Following close to 15 years of action against file-sharers and file-sharing sites it’s accepted that while Internet companies aren’t usually responsible for the actions of their customers, there are limits.
However, while the above relates to copyright liability, there are elements of Hollywood’s anti-piracy teams that believe that ISPs can be on the hook for much, much more.
During the past few days TorrentFreak received documents which show attempts by the UK’s Federation Against Copyright Theft to have streaming video site TheShowDepot.com taken offline. The site was hosted by LeaseWeb in the Netherlands.
“We are requesting the removal of the whole domain from your servers. The website serves no purpose other than to provide access to copyright protected media,” FACT told LeaseWeb in an email, supported by links to 16 episodes of The Big Bang Theory.
LeaseWeb reacted by notifying TheShowDepot of the complaint, warning that a failure “to take appropriate action to prevent future complaints” would result in an IP block of the site’s server.
It’s not clear if TheShowDepot responded “appropriately” or not, but their IP address was eventually blocked by LeaseWeb on November 30. While disabling a whole website based on one complaint might be considered excessive by some, FACT’s veiled threats to LeaseWeb during the course of the exchange will certainly raise the most eyebrows.
“The domain ‘theshowdepot.com’ appears to resolve to IP address 126.96.36.199 which is provided by LeaseWeb B.V,” a FACT ‘Internet Investigator’ told the webhost.
“The fact that LeaseWeb are now aware of this means that should you continue to facilitate the illegal activities of ‘theshowdepot.com’ and accept payment for doing so then ‘LeaseWeb’ may be committing associated money laundering offenses. If the Domain continues to operate whilst being hosted on LeaseWeb servers FACT will consider escalating the action.”
In discussing FACT’s highly unusual claims, LeaseWeb Senior Regulatory Counsel Alex de Joode sent TorrentFreak a clear explanation of where he believes his company’s liability begins and ends.
“LeaseWeb’s general abuse procedure in regard to copyright claims, for content hosted in the Netherlands, follows the agreed upon principles between the content owners, hosting companies (like LeaseWeb), the Dutch Ministry of Economic Affairs and the Dutch Justice department (NTD Code of Conduct),” de Joode explains.
“Under Dutch law, as long as we follow the before mentioned principles, there is NO criminal liability for hosters in the Netherlands. According to the eCommerce Directive the legislative regime in a third country (in this case the UK) can NOT be stricter than the legislative regime in the host country (in this case the Netherlands). Any claim otherwise is unfounded.”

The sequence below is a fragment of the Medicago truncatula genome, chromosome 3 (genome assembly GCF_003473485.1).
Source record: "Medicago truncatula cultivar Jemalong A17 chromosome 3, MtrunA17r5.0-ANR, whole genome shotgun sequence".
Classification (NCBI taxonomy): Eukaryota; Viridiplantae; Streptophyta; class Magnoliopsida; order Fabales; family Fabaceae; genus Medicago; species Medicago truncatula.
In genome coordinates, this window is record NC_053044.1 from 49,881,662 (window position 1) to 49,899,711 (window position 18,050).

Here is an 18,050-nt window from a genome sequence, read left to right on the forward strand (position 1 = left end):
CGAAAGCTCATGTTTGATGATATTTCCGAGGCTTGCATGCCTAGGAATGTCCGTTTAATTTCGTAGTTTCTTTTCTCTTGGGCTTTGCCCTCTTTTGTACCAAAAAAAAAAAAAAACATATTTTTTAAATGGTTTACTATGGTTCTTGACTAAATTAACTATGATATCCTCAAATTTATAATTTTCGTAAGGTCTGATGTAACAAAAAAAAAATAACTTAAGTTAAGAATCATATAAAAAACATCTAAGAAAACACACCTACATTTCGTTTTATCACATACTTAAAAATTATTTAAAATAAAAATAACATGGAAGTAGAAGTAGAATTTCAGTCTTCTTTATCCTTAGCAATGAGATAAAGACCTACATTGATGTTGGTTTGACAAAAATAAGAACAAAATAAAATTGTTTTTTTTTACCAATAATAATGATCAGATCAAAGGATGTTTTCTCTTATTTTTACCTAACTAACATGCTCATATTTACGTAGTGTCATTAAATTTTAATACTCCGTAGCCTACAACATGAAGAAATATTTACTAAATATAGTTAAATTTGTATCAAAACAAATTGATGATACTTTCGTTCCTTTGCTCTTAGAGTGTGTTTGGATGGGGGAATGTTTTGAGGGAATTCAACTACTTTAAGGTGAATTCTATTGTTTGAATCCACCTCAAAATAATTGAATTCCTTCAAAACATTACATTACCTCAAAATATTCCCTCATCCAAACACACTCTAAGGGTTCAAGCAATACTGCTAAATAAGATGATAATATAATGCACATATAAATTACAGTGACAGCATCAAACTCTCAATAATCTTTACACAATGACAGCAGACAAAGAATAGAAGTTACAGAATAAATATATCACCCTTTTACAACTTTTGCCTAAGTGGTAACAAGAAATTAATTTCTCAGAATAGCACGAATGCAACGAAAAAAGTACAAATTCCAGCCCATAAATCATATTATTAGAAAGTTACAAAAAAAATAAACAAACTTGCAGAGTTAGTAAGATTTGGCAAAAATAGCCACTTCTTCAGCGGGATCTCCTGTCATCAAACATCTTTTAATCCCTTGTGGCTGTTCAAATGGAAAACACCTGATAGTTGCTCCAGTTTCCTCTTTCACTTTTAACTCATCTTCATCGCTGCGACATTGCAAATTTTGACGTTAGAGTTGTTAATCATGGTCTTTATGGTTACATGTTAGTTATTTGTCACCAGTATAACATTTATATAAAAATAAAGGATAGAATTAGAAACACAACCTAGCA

The LeaseWeb counsel told TorrentFreak that his company strictly adheres to the notice-and-takedown (NTD) Code of Conduct in which there is “no room for third party pressure.”
“Either a claim is valid and content is removed, or a claim is not valid and the content remains available. We see therefore no reason to include claims of money laundering in NTD requests, this will only make [FACT's] other claims look suspicious, thus hindering a speedy processing of NTD requests,” de Joode says.
“As far as i’m aware FACT is the only organization that uses these unsubstantiated claims. I do not understand why they would try to strong arm hosting companies in removing potentially infringing websites. If they have a valid a claim a simple, proper NTD request will suffice in having the content removed.”
In comments to TorrentFreak, Arnoud Engelfriet, a lawyer specializing in Internet law at the ICTRecht law firm, notes that FACT’s claim – that TheShowDepot has “no other purpose” than to infringe copyright – has its roots in The Pirate Bay case.
“The Dutch courts treated thepiratebay.org as a site with ‘no other purpose’ than to enable infringement and thus ordered it shut down,” Engelfriet explains.
“However, the money laundering claim is too far-fetched and sounds like legal blustering to me. The argument would be that because the site is infringing copyright, its income is illegal. Any payment to Leaseweb thus must have been made with those illegal monies, and knowingly accepting illegal monies would then be ‘laundering’. Let me be polite and say that I have yet to see a legal authority confirming that argument,” he concludes.
Several days ago TorrentFreak contacted FACT with a request for comment on their controversial claims but we have received no response. In the meantime TheShowDepot has relocated to a new host in Latvia where it remains up – for now.